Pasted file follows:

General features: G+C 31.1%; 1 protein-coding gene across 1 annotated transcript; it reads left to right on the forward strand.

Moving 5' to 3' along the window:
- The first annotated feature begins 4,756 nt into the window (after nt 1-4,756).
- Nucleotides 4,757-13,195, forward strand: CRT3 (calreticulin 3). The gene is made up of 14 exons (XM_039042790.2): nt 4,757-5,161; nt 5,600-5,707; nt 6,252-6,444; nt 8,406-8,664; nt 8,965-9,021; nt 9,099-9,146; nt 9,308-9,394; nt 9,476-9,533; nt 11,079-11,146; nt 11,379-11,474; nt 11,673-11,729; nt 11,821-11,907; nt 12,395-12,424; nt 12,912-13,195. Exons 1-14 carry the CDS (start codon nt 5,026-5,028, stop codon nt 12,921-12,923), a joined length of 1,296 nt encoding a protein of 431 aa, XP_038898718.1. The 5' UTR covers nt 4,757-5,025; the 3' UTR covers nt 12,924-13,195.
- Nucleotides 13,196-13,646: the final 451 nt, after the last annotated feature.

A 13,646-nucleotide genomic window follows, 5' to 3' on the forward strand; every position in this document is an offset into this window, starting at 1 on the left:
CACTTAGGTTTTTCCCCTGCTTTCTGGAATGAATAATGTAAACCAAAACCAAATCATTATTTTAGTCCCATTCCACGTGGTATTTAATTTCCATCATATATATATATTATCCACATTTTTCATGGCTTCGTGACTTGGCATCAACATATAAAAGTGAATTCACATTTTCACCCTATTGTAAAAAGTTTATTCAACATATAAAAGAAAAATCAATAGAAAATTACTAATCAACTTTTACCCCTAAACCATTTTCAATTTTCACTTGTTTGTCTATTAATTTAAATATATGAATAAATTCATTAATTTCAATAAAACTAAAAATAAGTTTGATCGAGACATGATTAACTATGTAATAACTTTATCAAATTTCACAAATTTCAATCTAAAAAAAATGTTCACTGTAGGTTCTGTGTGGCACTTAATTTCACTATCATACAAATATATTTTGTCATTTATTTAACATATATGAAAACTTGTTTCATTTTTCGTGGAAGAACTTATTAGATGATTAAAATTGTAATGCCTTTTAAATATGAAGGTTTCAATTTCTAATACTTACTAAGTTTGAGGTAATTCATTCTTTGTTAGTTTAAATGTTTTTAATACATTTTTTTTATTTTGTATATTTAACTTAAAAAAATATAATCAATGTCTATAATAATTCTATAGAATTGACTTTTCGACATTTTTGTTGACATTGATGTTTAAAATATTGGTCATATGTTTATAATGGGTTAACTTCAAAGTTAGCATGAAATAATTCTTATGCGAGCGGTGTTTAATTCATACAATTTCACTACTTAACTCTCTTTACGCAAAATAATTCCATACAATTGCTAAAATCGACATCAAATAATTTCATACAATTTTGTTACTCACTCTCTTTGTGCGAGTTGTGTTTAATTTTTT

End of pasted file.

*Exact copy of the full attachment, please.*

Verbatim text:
General features: G+C 31.1%; 1 protein-coding gene across 1 annotated transcript; it reads left to right on the forward strand.

Moving 5' to 3' along the window:
- The first annotated feature begins 4,756 nt into the window (after nt 1-4,756).
- Nucleotides 4,757-13,195, forward strand: CRT3 (calreticulin 3). The gene is made up of 14 exons (XM_039042790.2): nt 4,757-5,161; nt 5,600-5,707; nt 6,252-6,444; nt 8,406-8,664; nt 8,965-9,021; nt 9,099-9,146; nt 9,308-9,394; nt 9,476-9,533; nt 11,079-11,146; nt 11,379-11,474; nt 11,673-11,729; nt 11,821-11,907; nt 12,395-12,424; nt 12,912-13,195. Exons 1-14 carry the CDS (start codon nt 5,026-5,028, stop codon nt 12,921-12,923), a joined length of 1,296 nt encoding a protein of 431 aa, XP_038898718.1. The 5' UTR covers nt 4,757-5,025; the 3' UTR covers nt 12,924-13,195.
- Nucleotides 13,196-13,646: the final 451 nt, after the last annotated feature.

A 13,646-nucleotide genomic window follows, 5' to 3' on the forward strand; every position in this document is an offset into this window, starting at 1 on the left:
CACTTAGGTTTTTCCCCTGCTTTCTGGAATGAATAATGTAAACCAAAACCAAATCATTATTTTAGTCCCATTCCACGTGGTATTTAATTTCCATCATATATATATATTATCCACATTTTTCATGGCTTCGTGACTTGGCATCAACATATAAAAGTGAATTCACATTTTCACCCTATTGTAAAAAGTTTATTCAACATATAAAAGAAAAATCAATAGAAAATTACTAATCAACTTTTACCCCTAAACCATTTTCAATTTTCACTTGTTTGTCTATTAATTTAAATATATGAATAAATTCATTAATTTCAATAAAACTAAAAATAAGTTTGATCGAGACATGATTAACTATGTAATAACTTTATCAAATTTCACAAATTTCAATCTAAAAAAAATGTTCACTGTAGGTTCTGTGTGGCACTTAATTTCACTATCATACAAATATATTTTGTCATTTATTTAACATATATGAAAACTTGTTTCATTTTTCGTGGAAGAACTTATTAGATGATTAAAATTGTAATGCCTTTTAAATATGAAGGTTTCAATTTCTAATACTTACTAAGTTTGAGGTAATTCATTCTTTGTTAGTTTAAATGTTTTTAATACATTTTTTTTATTTTGTATATTTAACTTAAAAAAATATAATCAATGTCTATAATAATTCTATAGAATTGACTTTTCGACATTTTTGTTGACATTGATGTTTAAAATATTGGTCATATGTTTATAATGGGTTAACTTCAAAGTTAGCATGAAATAATTCTTATGCGAGCGGTGTTTAATTCATACAATTTCACTACTTAACTCTCTTTACGCAAAATAATTCCATACAATTGCTAAAATCGACATCAAATAATTTCATACAATTTTGTTACTCACTCTCTTTGTGCGAGTTGTGTTTAATTTTTT